Over the past couple years I have been gaining on the shallow water salt fishing game by leaps and bounds, catching Bonefish, Permit and many exotic species along the Mayan Yucatan Peninsula. Working diligently on my distance casting and accuracy every chance I get. With a mere 20 flats fishing days under my belt I have been learning the finer points of being guided in a far away land with a underrated language barrier and many cultural differences. The Local guides are fine people fishing only 50-70 days a fly fishing season, not much considering I guide near 200 plus in a calendar year, but means they get some good fishing practice in. We are learning that there culture and there angling abilities are very strong, once this last week Evaristo picked up one of our rods and simply cast it 70 ft into a 20 knot wind just for fun, something I can do with a few back casts but he simply false casted once and shot it like an arrow, exactly what we want from our fishing guides.
The first day of our fishing produced good numbers of larger Bonefish, well,, large for the area, 2-5 pounders tucked way up in the mangrove flats, in zones I had never reached before, the strong west wind has the tide higher than usual. We stuck to the routine of getting in the groove with some good casting on Bones then we would go for the wily Permit. I ended up landing ten or so and having at least that many run into the mangroves and break off. For some reason when Permit are just around the bend anglers seem to concentrate on them and treat the bones as by catch. Not sure why, as I feel they are a fantastic adversary that require great casting skills and good sight fishing ability, skills needed in all flats fishing, maybe its that there a sucker for a well placed gotcha. Whichever I love em and will fish to them any day of the week.
Day two found us fishing in heavy cloud cover we chose a zone of mudding rays and wile I crushed bonefish after bonefish many over 3 pounds Poppa Mac stayed vigilantly searching the edge of the grey water for Permit. It is important to fish as a team in this sport two anglers with similar abilities and a good back up for the guy on the deck. He soon hooked his first Permit of the trip which ran what seemed like a mile only to turn around and zig zag its way back, at the same time I hooked what seemed like a big ass fish of some sort head shaking and then running all directions, we had the shit show going full Barnum Bailey. Joe’s backing was not tied correctly to his fly line and will not reel back into the rod, Evaristo is laughing his ass off and offering only partial help( exactly what I would do), he held my rod while I snipped the HUGE loop tag left at the backing connection. Joe had since hand lined his fish close enough to see the black edged tail fin of a nice sized Permit, it took one look at us and ran for Chetumal ( laughing of coarse) As it seemed we would end the circus with a bang, both the Permit and whatever I had left us both seconds apart. Lesson learned, DON’T TRUST ANYONE ELSES CONNECTIONS CHECK THEM ALL. That mistake cost us TWO fish!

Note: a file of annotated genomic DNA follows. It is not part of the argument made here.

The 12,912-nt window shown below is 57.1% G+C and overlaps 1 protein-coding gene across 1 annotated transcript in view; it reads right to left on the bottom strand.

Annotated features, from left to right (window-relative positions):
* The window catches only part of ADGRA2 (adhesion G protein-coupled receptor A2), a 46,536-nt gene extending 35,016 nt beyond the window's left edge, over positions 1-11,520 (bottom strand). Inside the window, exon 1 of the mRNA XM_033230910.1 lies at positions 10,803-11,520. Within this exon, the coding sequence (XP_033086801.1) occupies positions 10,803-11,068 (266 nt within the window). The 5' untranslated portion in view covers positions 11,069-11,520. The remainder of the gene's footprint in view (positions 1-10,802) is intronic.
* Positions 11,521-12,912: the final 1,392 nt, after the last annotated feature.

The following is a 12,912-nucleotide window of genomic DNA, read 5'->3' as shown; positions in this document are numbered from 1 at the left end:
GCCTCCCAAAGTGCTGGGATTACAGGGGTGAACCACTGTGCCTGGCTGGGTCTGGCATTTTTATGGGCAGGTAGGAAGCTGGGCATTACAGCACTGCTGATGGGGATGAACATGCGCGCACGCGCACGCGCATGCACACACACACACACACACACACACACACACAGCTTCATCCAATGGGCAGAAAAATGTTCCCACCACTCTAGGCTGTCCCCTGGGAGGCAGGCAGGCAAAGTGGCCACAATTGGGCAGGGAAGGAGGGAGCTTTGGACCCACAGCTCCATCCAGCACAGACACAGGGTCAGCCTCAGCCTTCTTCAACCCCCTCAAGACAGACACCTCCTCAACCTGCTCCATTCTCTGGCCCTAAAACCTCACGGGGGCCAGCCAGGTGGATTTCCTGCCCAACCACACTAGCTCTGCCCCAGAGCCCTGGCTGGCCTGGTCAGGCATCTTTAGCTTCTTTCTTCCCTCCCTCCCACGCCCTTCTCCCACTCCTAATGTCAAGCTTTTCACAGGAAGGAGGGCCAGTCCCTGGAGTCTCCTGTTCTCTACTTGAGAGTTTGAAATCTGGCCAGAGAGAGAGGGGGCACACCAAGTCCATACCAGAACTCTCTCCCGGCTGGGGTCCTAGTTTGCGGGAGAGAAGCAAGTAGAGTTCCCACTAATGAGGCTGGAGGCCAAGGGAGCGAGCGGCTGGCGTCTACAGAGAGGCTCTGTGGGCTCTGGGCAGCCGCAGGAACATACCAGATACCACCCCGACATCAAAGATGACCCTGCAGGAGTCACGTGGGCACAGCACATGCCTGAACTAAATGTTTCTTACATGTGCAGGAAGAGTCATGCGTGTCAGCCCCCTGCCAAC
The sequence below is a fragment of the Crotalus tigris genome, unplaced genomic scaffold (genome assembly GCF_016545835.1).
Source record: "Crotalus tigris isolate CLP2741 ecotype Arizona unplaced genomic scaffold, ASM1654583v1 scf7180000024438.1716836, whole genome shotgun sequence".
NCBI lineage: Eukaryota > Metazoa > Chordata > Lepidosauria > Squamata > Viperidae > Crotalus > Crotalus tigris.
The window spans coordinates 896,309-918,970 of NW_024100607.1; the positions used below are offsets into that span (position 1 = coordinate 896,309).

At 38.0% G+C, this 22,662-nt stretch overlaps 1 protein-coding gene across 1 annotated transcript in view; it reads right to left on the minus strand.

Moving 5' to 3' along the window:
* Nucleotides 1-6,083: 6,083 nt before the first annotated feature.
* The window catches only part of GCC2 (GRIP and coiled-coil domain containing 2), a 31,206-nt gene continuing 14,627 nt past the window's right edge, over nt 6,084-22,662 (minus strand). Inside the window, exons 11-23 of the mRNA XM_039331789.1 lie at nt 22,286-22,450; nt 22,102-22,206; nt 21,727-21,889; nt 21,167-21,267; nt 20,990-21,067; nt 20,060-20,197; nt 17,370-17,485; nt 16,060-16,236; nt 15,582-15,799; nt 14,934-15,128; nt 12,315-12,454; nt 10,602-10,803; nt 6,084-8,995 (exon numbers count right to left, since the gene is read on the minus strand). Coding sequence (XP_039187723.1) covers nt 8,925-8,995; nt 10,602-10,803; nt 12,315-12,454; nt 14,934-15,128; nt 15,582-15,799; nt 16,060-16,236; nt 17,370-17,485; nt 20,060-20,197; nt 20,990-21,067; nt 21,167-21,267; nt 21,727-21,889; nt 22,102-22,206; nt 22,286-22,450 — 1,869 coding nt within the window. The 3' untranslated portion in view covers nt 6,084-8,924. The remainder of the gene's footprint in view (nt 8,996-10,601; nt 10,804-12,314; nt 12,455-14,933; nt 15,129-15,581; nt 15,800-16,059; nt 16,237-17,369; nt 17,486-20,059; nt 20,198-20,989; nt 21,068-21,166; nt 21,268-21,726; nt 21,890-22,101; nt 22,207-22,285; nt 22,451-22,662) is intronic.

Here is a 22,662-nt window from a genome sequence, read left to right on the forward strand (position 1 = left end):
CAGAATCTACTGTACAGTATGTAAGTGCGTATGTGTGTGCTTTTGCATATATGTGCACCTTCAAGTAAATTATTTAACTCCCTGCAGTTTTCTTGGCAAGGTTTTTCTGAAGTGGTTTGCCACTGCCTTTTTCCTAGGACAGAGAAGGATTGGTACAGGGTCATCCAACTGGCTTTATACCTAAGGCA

Day three through five found us with very good conditions and we all had ample opportunity to catch the wily Permit, with 6 – 12 good shots a day, although only one was landed on the trip, Joe hooked two and I had one on my last shot of the week. On the last day Mike Bunny and I where fishing with Chucho we had traded off shots most of the morning and in fact, the best shot I ever had in 20 days and four trips angling, ten large Permit slowly moving in a circle (?), we snuck in and I made three casts one 7 ft right of the group one 7 ft left with two different retrieves and no response, I then dropped one cast straight on 4 ft short of the circling school to have the biggest of the bunch come out and investigate only to sniff and run away through the school taking them all with it. My only Permit hook up came wile wading on some bones peering over my shoulder knowing the Permit would be approaching sooner or later. A pair arrived neurotically zig zagging the white sand flat I followed there progress hastily on foot till they eventually turned my way and offered a 70 ft shot, dead on I cast four ft short of the slow travelers trying to anticipate there zagging, the lead fish turned and was on, instantly running out, but short lived was my victory as I discover in my waist deep wading a loop of running line had found its way under foot and my fly pulls free at the added tension of going through my leg’s, crap. I look back and Mike and Chucho are getting into the boat five hundred yards away coming to get me for the return to the Lodge and the end of my fishing trip. As I stand in waist deep water and revel at what had just happened I realize it was a perfect fishing vacation,,, humiliation and all.